There's a special tribute to the jet pioneer Sir Frank Whittle on the historic aircraft park. Sir Frank developed the turbojet engine in the 1930s and by 1942 had set up initial engine production at the Whetstone site, then known as Power Jets. It's now the headquarters of the Alstec Group, which is one of the part-sponsors of the exhibit. Other sponsor companies are the Society of British Aerospace Companies, De Boer Structures and the Midland Air Museum, which has brought along the last, and most powerful of Whittle's designs - the W2/700, which was flown in the Gloster E28/39. One of the first visitors to the stand was Frank's son Ian, a retired airline pilot, who says: "This is a great memory aid for people, to remind them of my father's contribution."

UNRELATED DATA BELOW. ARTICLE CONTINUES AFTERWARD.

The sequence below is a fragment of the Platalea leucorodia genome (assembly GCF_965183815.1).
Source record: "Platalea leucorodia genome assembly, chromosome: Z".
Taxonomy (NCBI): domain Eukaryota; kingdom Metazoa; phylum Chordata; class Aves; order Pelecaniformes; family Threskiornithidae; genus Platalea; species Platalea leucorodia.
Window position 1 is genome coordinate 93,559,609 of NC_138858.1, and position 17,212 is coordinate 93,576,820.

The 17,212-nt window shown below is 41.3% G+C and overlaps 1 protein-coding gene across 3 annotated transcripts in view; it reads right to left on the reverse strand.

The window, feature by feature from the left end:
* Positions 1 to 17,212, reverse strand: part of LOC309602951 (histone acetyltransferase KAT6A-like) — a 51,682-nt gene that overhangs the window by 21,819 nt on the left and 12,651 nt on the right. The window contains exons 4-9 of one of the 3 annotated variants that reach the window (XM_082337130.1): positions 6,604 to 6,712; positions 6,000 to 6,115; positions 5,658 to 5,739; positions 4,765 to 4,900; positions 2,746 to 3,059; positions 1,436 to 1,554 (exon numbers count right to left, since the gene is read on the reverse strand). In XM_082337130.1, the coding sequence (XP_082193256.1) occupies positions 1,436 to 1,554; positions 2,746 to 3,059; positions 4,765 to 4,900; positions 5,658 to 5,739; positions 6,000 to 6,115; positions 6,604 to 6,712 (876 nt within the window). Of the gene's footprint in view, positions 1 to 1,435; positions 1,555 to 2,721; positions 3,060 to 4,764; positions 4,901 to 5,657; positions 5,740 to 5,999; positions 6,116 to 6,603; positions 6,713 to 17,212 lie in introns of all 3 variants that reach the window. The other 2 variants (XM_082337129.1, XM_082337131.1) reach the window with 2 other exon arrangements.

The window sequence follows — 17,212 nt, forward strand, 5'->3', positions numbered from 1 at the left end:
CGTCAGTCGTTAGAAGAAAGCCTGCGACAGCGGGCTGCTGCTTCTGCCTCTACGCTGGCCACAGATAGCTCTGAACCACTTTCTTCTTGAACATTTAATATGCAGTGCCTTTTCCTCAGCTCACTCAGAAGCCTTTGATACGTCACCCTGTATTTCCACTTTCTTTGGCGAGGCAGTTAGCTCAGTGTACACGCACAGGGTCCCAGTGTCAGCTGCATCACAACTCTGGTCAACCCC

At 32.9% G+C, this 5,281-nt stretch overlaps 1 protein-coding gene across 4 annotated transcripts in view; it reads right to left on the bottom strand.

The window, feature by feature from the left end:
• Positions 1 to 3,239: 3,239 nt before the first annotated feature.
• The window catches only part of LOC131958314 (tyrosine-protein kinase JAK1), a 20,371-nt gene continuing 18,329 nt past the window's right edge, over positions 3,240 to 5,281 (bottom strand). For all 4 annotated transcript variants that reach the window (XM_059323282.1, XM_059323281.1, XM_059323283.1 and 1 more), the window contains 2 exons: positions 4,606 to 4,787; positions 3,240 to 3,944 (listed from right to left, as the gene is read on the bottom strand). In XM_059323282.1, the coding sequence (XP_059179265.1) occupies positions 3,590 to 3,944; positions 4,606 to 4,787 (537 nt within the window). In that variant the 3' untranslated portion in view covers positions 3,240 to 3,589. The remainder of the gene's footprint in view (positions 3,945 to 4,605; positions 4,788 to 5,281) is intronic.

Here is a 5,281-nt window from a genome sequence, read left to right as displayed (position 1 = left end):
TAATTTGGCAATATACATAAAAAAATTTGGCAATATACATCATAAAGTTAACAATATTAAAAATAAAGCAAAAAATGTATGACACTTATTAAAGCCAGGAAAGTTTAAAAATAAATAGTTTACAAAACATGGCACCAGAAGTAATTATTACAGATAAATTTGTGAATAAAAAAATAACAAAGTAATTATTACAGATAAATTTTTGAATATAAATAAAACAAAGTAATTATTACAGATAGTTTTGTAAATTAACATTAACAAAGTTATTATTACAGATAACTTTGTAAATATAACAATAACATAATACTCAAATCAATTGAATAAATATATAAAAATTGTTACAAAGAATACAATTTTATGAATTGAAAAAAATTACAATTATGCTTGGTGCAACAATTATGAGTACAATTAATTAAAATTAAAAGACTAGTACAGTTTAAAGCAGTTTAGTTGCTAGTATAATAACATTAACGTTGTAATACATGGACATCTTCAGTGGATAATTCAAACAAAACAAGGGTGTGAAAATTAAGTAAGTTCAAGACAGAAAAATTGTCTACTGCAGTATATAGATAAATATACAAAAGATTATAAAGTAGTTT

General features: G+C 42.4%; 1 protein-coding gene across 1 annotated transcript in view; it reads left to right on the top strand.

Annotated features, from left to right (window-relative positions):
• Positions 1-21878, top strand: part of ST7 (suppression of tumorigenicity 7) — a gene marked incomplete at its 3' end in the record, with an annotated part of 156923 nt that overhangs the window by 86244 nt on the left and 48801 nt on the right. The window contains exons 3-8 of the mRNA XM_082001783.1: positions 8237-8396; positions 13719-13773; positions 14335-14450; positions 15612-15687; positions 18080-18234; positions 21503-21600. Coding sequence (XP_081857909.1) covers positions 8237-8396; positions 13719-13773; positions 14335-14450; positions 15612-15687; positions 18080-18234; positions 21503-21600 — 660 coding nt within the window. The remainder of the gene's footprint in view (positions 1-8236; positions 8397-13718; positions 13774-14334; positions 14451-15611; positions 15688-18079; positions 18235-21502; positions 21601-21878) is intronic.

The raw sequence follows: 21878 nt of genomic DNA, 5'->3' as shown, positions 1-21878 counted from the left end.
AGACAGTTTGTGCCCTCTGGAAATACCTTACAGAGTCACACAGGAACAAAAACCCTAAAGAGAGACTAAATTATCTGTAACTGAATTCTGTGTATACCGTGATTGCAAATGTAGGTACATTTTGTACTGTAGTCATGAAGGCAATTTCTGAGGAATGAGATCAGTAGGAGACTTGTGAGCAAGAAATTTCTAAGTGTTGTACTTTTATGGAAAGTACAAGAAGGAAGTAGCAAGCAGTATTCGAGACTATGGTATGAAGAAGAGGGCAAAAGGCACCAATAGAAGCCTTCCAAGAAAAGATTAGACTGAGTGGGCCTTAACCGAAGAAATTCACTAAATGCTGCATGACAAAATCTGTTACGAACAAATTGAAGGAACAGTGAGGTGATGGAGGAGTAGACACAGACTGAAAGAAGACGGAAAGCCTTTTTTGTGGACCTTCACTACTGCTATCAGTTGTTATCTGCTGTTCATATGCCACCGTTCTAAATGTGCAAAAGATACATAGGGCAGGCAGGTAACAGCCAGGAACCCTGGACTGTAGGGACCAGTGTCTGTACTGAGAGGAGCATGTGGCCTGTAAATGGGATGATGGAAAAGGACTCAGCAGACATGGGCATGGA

Source: Flight Daily News